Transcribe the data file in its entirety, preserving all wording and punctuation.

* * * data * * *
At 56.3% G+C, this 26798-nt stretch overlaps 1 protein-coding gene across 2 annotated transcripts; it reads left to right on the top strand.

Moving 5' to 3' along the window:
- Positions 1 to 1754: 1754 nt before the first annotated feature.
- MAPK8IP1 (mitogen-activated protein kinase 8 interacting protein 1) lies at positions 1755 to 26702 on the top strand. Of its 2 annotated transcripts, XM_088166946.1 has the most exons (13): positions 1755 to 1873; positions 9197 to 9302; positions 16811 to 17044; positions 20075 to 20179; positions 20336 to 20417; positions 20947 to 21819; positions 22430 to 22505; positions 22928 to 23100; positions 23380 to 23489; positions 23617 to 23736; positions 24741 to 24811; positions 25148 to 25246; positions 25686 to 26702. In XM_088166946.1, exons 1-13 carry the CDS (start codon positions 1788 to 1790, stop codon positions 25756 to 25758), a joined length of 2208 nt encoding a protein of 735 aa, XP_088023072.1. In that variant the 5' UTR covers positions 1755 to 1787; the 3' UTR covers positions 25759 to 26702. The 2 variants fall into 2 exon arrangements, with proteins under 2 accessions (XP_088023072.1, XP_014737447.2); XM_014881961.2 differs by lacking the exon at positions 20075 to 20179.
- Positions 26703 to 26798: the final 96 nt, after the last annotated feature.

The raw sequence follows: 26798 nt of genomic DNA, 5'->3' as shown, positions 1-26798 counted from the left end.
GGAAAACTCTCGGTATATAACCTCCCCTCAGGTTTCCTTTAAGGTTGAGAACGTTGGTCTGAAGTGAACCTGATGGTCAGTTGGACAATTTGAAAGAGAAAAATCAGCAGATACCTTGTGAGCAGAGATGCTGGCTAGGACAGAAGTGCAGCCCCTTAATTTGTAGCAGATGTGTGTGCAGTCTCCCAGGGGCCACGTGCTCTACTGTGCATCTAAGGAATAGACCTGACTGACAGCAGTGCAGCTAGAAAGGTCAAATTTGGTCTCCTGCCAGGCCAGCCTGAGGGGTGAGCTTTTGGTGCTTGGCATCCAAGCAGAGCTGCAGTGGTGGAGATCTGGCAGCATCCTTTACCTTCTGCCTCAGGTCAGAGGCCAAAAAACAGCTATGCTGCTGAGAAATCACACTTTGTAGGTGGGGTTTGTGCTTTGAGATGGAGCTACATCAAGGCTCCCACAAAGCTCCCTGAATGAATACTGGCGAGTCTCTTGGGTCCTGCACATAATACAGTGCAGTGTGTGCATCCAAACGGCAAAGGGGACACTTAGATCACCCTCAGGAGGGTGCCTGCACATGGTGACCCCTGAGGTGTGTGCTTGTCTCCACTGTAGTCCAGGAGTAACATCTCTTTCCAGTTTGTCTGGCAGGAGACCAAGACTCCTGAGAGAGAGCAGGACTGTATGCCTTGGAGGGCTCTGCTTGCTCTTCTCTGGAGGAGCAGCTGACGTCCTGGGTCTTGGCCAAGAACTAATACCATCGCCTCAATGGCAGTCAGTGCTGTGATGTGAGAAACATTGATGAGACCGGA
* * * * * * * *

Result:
At 56.3% G+C, this 26798-nt stretch overlaps 1 protein-coding gene across 2 annotated transcripts; it reads left to right on the top strand.

Moving 5' to 3' along the window:
- Positions 1 to 1754: 1754 nt before the first annotated feature.
- MAPK8IP1 (mitogen-activated protein kinase 8 interacting protein 1) lies at positions 1755 to 26702 on the top strand. Of its 2 annotated transcripts, XM_088166946.1 has the most exons (13): positions 1755 to 1873; positions 9197 to 9302; positions 16811 to 17044; positions 20075 to 20179; positions 20336 to 20417; positions 20947 to 21819; positions 22430 to 22505; positions 22928 to 23100; positions 23380 to 23489; positions 23617 to 23736; positions 24741 to 24811; positions 25148 to 25246; positions 25686 to 26702. In XM_088166946.1, exons 1-13 carry the CDS (start codon positions 1788 to 1790, stop codon positions 25756 to 25758), a joined length of 2208 nt encoding a protein of 735 aa, XP_088023072.1. In that variant the 5' UTR covers positions 1755 to 1787; the 3' UTR covers positions 25759 to 26702. The 2 variants fall into 2 exon arrangements, with proteins under 2 accessions (XP_088023072.1, XP_014737447.2); XM_014881961.2 differs by lacking the exon at positions 20075 to 20179.
- Positions 26703 to 26798: the final 96 nt, after the last annotated feature.

The raw sequence follows: 26798 nt of genomic DNA, 5'->3' as shown, positions 1-26798 counted from the left end.
GGAAAACTCTCGGTATATAACCTCCCCTCAGGTTTCCTTTAAGGTTGAGAACGTTGGTCTGAAGTGAACCTGATGGTCAGTTGGACAATTTGAAAGAGAAAAATCAGCAGATACCTTGTGAGCAGAGATGCTGGCTAGGACAGAAGTGCAGCCCCTTAATTTGTAGCAGATGTGTGTGCAGTCTCCCAGGGGCCACGTGCTCTACTGTGCATCTAAGGAATAGACCTGACTGACAGCAGTGCAGCTAGAAAGGTCAAATTTGGTCTCCTGCCAGGCCAGCCTGAGGGGTGAGCTTTTGGTGCTTGGCATCCAAGCAGAGCTGCAGTGGTGGAGATCTGGCAGCATCCTTTACCTTCTGCCTCAGGTCAGAGGCCAAAAAACAGCTATGCTGCTGAGAAATCACACTTTGTAGGTGGGGTTTGTGCTTTGAGATGGAGCTACATCAAGGCTCCCACAAAGCTCCCTGAATGAATACTGGCGAGTCTCTTGGGTCCTGCACATAATACAGTGCAGTGTGTGCATCCAAACGGCAAAGGGGACACTTAGATCACCCTCAGGAGGGTGCCTGCACATGGTGACCCCTGAGGTGTGTGCTTGTCTCCACTGTAGTCCAGGAGTAACATCTCTTTCCAGTTTGTCTGGCAGGAGACCAAGACTCCTGAGAGAGAGCAGGACTGTATGCCTTGGAGGGCTCTGCTTGCTCTTCTCTGGAGGAGCAGCTGACGTCCTGGGTCTTGGCCAAGAACTAATACCATCGCCTCAATGGCAGTCAGTGCTGTGATGTGAGAAACATTGATGAGACCGGA